Tired of returning with a bloody nose from the ring, or getting a beating from his coach, Arunachal Pradesh’s Sambo Lapung gave up boxing. And took up weightlifting.
“Yes, I had first tried boxing only for about a year in 2008. But I gave it up. What’s the point in getting thrashed both in the ring and off it?” Sambo Lapung said, flashing a smile, shortly after winning the Men’s 96kg gold in weightlifting in the 36th National Games here on Monday.
On his way, he even broke the National Clean and Jerk record to make the win even sweeter.
Recalling the reason for switching sports 14 year back, Sambo Lapung said: “I wanted to become a boxer and joined the SAI Centre in Itanagar. We used to train alongside weightlifters and I noticed that the weightlifting coach was much more lenient towards his wards than our boxing coach, who beat us up for the slightest of mistakes.”
Sambo Lapung was so frustrated that he wanted to leave the Centre itself. “But my sister intervened and forced me to make the switch,” he said.
Born to a farmer from remote East Kameng district in the North-Eastern State, Sambo is third among six boys and three girls in the lower middle-class family.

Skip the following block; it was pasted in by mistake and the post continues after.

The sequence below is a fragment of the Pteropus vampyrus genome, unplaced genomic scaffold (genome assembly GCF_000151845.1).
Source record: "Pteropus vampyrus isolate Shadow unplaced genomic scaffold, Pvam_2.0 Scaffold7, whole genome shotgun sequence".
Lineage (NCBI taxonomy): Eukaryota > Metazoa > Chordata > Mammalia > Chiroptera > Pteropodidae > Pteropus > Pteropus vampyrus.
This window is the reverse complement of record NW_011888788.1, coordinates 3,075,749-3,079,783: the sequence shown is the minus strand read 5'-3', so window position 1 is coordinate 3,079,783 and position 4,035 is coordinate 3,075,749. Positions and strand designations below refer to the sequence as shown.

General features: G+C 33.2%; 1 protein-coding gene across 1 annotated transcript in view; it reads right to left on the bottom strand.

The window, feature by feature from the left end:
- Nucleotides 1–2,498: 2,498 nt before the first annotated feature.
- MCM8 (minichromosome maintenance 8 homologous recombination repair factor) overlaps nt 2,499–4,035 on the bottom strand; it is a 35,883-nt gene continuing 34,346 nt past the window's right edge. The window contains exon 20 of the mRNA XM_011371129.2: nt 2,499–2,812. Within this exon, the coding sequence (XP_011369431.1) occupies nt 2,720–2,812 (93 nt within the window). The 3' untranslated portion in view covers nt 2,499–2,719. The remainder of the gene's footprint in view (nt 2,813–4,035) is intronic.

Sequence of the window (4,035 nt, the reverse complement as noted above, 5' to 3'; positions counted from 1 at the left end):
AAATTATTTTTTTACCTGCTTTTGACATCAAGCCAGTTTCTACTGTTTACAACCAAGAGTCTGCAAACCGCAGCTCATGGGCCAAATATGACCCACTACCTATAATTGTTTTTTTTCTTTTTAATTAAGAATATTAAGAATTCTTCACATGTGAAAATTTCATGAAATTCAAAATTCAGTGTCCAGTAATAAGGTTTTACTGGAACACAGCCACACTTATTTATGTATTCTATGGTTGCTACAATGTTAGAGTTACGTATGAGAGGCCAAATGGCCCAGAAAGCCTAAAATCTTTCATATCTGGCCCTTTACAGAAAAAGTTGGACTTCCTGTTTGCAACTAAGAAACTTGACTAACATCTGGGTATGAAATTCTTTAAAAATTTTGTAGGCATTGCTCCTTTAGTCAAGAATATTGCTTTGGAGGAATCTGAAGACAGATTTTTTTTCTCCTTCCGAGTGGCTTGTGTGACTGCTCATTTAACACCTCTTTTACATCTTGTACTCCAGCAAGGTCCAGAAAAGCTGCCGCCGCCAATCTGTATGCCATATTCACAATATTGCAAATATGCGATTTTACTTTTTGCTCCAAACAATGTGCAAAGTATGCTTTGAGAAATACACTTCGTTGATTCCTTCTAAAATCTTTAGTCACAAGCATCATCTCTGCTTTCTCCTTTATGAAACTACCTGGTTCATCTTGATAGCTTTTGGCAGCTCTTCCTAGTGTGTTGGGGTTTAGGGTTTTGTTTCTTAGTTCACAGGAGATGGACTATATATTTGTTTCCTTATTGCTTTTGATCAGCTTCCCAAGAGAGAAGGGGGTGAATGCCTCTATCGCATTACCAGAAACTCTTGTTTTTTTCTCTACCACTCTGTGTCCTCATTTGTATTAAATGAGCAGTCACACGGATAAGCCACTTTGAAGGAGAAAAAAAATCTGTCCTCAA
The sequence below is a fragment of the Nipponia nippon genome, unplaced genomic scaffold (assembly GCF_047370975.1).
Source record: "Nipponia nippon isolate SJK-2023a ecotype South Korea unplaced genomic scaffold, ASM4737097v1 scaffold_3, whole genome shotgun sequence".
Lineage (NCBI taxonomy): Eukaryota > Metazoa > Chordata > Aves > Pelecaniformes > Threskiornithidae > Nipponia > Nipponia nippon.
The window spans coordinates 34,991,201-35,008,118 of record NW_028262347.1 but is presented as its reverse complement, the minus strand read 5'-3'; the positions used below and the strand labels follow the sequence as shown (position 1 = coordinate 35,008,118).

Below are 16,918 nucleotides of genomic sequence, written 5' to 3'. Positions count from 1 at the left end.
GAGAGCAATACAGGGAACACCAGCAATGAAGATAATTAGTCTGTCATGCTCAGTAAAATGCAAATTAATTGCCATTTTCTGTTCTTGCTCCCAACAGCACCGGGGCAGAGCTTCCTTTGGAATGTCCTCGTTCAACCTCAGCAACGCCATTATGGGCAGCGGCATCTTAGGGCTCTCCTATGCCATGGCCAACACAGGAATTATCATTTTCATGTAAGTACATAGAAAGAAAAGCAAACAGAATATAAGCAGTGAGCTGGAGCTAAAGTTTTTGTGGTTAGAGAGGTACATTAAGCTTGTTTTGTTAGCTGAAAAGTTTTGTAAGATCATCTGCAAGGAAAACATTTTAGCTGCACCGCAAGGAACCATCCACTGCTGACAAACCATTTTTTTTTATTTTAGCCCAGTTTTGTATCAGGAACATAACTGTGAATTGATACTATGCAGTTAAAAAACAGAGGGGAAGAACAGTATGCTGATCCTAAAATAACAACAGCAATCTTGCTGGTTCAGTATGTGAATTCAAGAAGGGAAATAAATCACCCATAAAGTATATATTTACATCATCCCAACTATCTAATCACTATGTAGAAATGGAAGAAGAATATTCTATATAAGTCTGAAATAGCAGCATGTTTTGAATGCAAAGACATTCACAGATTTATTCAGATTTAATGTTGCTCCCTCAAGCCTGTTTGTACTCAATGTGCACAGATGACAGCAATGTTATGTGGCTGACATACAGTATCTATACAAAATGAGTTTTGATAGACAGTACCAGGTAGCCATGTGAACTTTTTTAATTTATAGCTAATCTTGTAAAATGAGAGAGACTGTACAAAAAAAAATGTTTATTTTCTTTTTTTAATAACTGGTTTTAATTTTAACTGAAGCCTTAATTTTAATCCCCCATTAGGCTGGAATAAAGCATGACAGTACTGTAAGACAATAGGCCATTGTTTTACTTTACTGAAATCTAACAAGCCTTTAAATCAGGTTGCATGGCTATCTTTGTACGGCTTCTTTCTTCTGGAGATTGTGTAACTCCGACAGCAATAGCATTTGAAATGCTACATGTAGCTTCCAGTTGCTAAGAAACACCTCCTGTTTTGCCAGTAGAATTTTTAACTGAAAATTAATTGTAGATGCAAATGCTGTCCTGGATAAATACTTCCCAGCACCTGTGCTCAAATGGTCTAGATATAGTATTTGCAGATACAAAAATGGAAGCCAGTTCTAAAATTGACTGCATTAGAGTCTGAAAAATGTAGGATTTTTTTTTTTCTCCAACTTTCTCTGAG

He took up sports just like his athlete sister Chitung Lapung. “She only persuaded me to try sports to get two meals and new clothes,” he revealed. “Later, when I discovered that sports could provide me a means to support the family and I pursued.
“Initially, I had zero knowledge of sport. But started taking it up seriously after the Arunachal Pradesh weightlifting official Abraham K Techi got a coach from the Army Sports Institute to assess my talent,” he said, identifying the turning point.
“It feels good to win gold at the National Games, but what’s more important for me was the National record. I came here to compete with myself and I had an eye on the record. I have been lifting a heavier weight in training but my coach wanted me to get the monkey off my back first and start afresh,” Sambo Lapung said.
On Monday, Lapung’s effort of overall lifts of 346kg, including the 198kg record in Clean and Jerk, gave him the gold. He wants to use that as a launching pad for the season ahead.
Struggling to make ends meet with his limited income even now as Havildar in the Army, Sambo Lapung said his need for nutritional supplements was met with the help of bank loans every year. “There are loans to the tune of Rs 11 or 12 lakh every year for the last four years,” he said.